As Europe’s data law takes effect, watchdogs go after tech companies

|     Tony Romm, Craig Timberg and Michael Birnbaum     |

EUROPE implemented a sweeping overhaul of digital privacy laws on Friday that has reshaped how technology companies handle customer data, creating a de-facto global standard that gives Americans new protections and the nation’s technology companies new headaches.

These major changes underscored the extent to which the European Union (EU) has emerged as the most powerful regulator of Silicon Valley, stepping in where Washington has failed – or simply been unwilling – to limit some of America’s most lucrative and politically influential companies.

The suite of new laws, collectively known as GDPR for General Data Protection Regulation, gives users the right to demand the deletion of data and object to new forms of data collection, while requiring that companies get explicit consent for how they collect, process and use data – practices that had been all but unfettered in the United States. Potential violators could face fines of up to four per cent of global profits.

Though GPDR does not directly limit how tech companies treat customers outside of Europe, some technology companies have opted to adopt a single global standard, forcing a scramble in recent months to issue new privacy policies, tighten internal procedures and solicit new permissions from users. Even companies in other industries, for whom data collection is not the core of their businesses, have been forced to adapt.

“Ironically, many Americans are going to find themselves protected from a foreign law,” said Rohit Chopra, the new Democratic commissioner at the Federal Trade Commission, which for years has been the federal government’s most aggressive privacy regulator. “This is not something we are accustomed to.”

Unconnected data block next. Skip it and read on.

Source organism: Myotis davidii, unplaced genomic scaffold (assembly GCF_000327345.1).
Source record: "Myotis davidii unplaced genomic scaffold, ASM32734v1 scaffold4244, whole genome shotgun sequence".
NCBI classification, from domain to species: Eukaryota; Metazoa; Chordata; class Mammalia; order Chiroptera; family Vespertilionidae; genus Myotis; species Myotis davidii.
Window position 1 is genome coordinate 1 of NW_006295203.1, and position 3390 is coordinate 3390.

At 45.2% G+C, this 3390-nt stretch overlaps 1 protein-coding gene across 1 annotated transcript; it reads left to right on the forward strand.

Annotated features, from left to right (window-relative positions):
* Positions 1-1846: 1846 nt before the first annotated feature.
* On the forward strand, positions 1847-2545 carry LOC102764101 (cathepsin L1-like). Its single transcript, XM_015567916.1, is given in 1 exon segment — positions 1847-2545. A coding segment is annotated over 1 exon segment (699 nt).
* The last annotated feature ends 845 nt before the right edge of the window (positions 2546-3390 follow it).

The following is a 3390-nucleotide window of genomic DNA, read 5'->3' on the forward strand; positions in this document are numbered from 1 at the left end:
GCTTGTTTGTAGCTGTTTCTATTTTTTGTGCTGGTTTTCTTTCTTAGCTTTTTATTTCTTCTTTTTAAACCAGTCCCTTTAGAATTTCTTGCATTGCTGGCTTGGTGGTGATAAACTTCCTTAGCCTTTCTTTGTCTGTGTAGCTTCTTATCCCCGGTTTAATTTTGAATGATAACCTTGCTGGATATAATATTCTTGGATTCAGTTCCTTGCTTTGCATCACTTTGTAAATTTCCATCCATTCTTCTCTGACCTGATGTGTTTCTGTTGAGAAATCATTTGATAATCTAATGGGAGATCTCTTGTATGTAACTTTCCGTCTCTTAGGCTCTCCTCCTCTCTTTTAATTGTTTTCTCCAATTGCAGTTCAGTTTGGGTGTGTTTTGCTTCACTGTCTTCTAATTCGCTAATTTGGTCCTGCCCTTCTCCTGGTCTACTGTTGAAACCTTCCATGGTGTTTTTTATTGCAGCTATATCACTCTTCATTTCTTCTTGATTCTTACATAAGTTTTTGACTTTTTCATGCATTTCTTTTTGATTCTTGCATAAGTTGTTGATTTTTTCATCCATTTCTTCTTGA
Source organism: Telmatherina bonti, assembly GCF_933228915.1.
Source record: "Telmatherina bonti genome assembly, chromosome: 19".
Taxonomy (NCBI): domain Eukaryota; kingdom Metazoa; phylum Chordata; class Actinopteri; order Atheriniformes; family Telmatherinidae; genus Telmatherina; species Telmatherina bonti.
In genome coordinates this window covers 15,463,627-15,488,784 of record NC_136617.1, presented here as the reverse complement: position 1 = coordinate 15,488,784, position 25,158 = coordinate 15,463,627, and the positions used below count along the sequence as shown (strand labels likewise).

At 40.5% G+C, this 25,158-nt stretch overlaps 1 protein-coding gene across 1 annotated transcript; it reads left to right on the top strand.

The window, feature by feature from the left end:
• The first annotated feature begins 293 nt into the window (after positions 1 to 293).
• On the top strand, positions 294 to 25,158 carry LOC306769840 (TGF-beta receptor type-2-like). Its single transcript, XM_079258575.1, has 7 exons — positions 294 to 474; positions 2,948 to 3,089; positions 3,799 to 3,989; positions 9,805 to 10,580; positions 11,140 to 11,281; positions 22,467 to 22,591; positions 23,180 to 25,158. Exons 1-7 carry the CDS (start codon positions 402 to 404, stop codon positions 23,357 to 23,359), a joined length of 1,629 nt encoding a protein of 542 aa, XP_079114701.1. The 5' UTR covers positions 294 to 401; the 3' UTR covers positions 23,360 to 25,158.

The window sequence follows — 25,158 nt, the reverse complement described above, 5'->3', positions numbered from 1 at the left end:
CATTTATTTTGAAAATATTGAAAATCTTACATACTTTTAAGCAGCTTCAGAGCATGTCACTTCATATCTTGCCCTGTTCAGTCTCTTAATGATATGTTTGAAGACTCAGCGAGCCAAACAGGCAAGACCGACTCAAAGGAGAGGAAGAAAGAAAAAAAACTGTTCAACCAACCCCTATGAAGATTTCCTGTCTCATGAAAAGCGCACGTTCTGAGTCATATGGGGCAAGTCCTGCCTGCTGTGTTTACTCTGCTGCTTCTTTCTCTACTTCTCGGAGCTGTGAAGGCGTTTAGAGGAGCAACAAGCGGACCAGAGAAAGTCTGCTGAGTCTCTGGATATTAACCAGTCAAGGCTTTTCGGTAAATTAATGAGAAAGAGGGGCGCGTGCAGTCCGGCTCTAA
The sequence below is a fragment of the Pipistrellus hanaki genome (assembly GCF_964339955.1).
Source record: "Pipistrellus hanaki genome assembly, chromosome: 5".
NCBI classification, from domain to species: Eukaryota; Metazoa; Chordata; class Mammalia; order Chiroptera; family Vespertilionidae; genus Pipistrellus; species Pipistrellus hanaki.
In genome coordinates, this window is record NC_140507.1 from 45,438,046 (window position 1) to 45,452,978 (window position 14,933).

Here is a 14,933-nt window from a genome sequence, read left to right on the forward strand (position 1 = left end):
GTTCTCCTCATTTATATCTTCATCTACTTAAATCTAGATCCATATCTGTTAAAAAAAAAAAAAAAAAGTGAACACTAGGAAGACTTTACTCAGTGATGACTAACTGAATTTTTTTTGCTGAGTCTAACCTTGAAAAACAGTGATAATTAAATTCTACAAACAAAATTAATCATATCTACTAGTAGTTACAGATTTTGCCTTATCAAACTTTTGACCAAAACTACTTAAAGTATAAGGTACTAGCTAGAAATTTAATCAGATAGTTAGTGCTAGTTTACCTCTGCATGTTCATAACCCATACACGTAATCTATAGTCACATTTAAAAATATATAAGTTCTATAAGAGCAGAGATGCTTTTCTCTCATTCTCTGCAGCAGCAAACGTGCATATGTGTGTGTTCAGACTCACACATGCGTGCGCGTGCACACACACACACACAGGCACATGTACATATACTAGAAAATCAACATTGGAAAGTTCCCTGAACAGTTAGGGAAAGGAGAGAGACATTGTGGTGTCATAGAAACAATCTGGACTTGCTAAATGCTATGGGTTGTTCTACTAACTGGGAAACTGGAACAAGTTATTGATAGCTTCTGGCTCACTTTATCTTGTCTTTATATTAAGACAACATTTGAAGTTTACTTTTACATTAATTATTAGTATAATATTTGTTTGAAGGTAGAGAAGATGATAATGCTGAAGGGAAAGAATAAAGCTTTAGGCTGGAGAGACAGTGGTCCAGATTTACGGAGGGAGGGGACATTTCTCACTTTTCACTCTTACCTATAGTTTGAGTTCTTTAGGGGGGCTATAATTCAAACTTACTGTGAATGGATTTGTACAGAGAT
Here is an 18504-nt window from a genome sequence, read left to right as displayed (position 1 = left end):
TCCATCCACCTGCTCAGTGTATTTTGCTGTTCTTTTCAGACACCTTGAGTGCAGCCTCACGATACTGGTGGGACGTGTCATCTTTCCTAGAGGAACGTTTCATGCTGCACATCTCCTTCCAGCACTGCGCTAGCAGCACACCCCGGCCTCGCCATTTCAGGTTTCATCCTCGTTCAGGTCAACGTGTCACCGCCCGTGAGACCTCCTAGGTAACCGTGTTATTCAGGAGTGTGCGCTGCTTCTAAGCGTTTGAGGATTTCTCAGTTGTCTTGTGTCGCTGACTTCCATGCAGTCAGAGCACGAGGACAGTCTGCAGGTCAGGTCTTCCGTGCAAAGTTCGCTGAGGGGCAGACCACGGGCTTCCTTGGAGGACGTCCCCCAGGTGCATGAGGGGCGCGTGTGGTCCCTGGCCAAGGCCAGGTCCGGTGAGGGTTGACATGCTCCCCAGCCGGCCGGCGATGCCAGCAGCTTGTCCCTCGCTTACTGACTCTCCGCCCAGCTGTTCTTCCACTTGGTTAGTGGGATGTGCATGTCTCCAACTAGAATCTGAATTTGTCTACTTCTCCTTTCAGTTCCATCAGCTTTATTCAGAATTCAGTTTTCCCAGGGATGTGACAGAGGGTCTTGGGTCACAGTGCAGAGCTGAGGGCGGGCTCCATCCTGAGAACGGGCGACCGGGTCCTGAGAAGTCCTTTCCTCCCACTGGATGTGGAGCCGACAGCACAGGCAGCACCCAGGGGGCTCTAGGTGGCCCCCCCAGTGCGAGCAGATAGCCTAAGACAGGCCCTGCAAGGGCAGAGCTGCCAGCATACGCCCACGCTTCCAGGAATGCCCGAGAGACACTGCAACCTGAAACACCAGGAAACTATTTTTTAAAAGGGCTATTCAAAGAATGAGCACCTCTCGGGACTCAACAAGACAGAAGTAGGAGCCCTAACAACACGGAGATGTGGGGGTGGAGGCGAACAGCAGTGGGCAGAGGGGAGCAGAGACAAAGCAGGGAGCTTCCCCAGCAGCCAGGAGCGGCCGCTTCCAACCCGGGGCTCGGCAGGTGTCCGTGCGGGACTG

Facebook’s Mark Zuckerberg speaks during a House hearing on April 11. – WP-BLOOMBERG

Europe’s moves have been fuelled by rising distrust of Silicon Valley combined with deeply held cultural notions about personal privacy and a greater willingness to use government power to curb private-sector abuses.

American consumer advocates, long aware of this trans-Atlantic split, have threatened to lodge legal complaints in the EU against the biggest American technology companies – including Amazon, Facebook, Google and Microsoft – to force them to change their business practices well beyond the confines of Europe.

“The path to privacy in the United States has to be fought through Europe,” said Jeff Chester of Center for Digital Democracy, a privacy watchdog group.

GDPR is meant to give the EU more teeth in enforcing individual privacy protection. Based on the notion of “privacy by default”, the law requires companies to ensure that they collect and store personal data safely and securely.

The first complaints came early Friday morning, in the first hours GDPR was in effect, from Austrian privacy activist Max Schrems, who has successfully challenged Facebook in the past. Schrems alleged that Facebook and two of its services, WhatsApp and Instagram, as well as Google’s Android smartphone operating system, violate the GDPR because of how they obtain users’ consent.

“For us this is very much the start,” said Ailidh Callander, a legal officer at Privacy International, a United Kingdom-based privacy watchdog. “This is the new standard that many companies around the world need to meet, and we will be vigilant in how they implement it.”

Europeans have long demanded more robust protections of their privacy than Americans, a function both of their history and their attitudes about regulation. – The Washington Post